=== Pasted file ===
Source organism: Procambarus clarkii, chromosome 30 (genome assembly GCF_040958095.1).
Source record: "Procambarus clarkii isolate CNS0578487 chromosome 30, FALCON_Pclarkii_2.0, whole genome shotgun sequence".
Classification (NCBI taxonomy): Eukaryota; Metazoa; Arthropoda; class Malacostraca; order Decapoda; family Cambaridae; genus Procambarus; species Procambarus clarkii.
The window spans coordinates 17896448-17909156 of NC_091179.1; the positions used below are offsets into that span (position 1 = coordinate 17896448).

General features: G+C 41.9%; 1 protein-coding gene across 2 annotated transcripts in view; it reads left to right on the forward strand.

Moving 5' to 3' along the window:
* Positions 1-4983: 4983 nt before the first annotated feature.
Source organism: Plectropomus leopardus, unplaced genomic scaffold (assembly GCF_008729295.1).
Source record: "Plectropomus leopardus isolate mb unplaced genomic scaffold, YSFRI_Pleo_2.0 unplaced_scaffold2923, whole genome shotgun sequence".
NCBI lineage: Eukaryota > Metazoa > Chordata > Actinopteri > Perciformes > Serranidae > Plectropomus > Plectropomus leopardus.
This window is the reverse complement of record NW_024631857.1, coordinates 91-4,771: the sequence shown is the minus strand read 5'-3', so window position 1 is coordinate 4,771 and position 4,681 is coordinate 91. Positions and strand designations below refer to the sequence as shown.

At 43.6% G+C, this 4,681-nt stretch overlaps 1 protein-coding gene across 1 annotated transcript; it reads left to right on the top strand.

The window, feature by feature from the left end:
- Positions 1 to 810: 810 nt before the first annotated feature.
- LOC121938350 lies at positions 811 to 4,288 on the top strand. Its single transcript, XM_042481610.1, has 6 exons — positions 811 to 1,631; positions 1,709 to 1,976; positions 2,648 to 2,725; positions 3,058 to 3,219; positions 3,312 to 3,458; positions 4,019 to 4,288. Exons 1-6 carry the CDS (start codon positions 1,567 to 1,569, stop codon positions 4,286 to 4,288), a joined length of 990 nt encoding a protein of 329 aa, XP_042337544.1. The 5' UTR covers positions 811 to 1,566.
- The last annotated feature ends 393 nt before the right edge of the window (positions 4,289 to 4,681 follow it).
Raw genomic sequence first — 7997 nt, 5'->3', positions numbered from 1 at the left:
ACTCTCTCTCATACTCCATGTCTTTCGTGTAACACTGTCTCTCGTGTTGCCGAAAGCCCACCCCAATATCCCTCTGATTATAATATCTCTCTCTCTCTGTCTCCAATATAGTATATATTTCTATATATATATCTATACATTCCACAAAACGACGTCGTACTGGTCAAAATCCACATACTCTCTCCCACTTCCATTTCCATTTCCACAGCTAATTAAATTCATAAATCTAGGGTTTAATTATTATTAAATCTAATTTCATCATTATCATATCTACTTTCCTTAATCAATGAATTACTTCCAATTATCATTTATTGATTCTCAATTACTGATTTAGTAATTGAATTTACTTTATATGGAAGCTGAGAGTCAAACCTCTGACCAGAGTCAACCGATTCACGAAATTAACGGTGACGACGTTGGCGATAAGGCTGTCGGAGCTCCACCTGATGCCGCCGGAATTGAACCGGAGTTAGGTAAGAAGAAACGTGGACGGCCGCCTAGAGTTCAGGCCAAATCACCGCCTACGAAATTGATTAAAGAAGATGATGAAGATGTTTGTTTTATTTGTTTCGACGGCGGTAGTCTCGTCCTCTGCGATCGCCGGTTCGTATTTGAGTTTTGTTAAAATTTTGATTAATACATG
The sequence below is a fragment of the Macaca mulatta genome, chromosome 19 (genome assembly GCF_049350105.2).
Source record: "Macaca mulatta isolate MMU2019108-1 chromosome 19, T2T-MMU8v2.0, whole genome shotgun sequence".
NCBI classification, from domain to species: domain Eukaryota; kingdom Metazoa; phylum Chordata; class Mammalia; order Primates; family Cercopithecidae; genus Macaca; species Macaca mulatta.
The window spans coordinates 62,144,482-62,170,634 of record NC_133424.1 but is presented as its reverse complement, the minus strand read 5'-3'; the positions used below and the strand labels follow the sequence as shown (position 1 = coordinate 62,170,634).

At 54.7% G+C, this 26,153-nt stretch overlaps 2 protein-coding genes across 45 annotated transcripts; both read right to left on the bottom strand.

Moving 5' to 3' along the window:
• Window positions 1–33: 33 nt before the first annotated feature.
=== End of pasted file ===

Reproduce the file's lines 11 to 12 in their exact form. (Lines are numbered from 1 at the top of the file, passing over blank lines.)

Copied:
This window is the reverse complement of record NW_024631857.1, coordinates 91-4,771: the sequence shown is the minus strand read 5'-3', so window position 1 is coordinate 4,771 and position 4,681 is coordinate 91. Positions and strand designations below refer to the sequence as shown.

At 43.6% G+C, this 4,681-nt stretch overlaps 1 protein-coding gene across 1 annotated transcript; it reads left to right on the top strand.